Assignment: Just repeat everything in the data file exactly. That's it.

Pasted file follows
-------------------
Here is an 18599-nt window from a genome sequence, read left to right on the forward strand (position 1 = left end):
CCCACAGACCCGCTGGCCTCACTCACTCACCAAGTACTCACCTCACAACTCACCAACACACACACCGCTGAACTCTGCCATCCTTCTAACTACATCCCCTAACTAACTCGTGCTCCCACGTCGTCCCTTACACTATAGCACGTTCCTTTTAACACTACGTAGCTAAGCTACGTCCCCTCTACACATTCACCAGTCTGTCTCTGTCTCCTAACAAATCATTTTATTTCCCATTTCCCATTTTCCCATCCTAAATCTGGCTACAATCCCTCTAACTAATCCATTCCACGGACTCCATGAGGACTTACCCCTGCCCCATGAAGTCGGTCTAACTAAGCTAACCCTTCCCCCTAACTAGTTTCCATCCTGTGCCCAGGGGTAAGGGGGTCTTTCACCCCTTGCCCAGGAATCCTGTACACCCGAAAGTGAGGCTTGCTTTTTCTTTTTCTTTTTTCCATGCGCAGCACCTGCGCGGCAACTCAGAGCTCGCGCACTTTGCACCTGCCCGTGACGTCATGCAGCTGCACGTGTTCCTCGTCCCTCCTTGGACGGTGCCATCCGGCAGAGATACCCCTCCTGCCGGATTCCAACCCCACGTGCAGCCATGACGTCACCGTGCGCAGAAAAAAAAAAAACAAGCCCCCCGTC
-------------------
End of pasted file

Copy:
Here is an 18599-nt window from a genome sequence, read left to right on the forward strand (position 1 = left end):
CCCACAGACCCGCTGGCCTCACTCACTCACCAAGTACTCACCTCACAACTCACCAACACACACACCGCTGAACTCTGCCATCCTTCTAACTACATCCCCTAACTAACTCGTGCTCCCACGTCGTCCCTTACACTATAGCACGTTCCTTTTAACACTACGTAGCTAAGCTACGTCCCCTCTACACATTCACCAGTCTGTCTCTGTCTCCTAACAAATCATTTTATTTCCCATTTCCCATTTTCCCATCCTAAATCTGGCTACAATCCCTCTAACTAATCCATTCCACGGACTCCATGAGGACTTACCCCTGCCCCATGAAGTCGGTCTAACTAAGCTAACCCTTCCCCCTAACTAGTTTCCATCCTGTGCCCAGGGGTAAGGGGGTCTTTCACCCCTTGCCCAGGAATCCTGTACACCCGAAAGTGAGGCTTGCTTTTTCTTTTTCTTTTTTCCATGCGCAGCACCTGCGCGGCAACTCAGAGCTCGCGCACTTTGCACCTGCCCGTGACGTCATGCAGCTGCACGTGTTCCTCGTCCCTCCTTGGACGGTGCCATCCGGCAGAGATACCCCTCCTGCCGGATTCCAACCCCACGTGCAGCCATGACGTCACCGTGCGCAGAAAAAAAAAAAACAAGCCCCCCGTC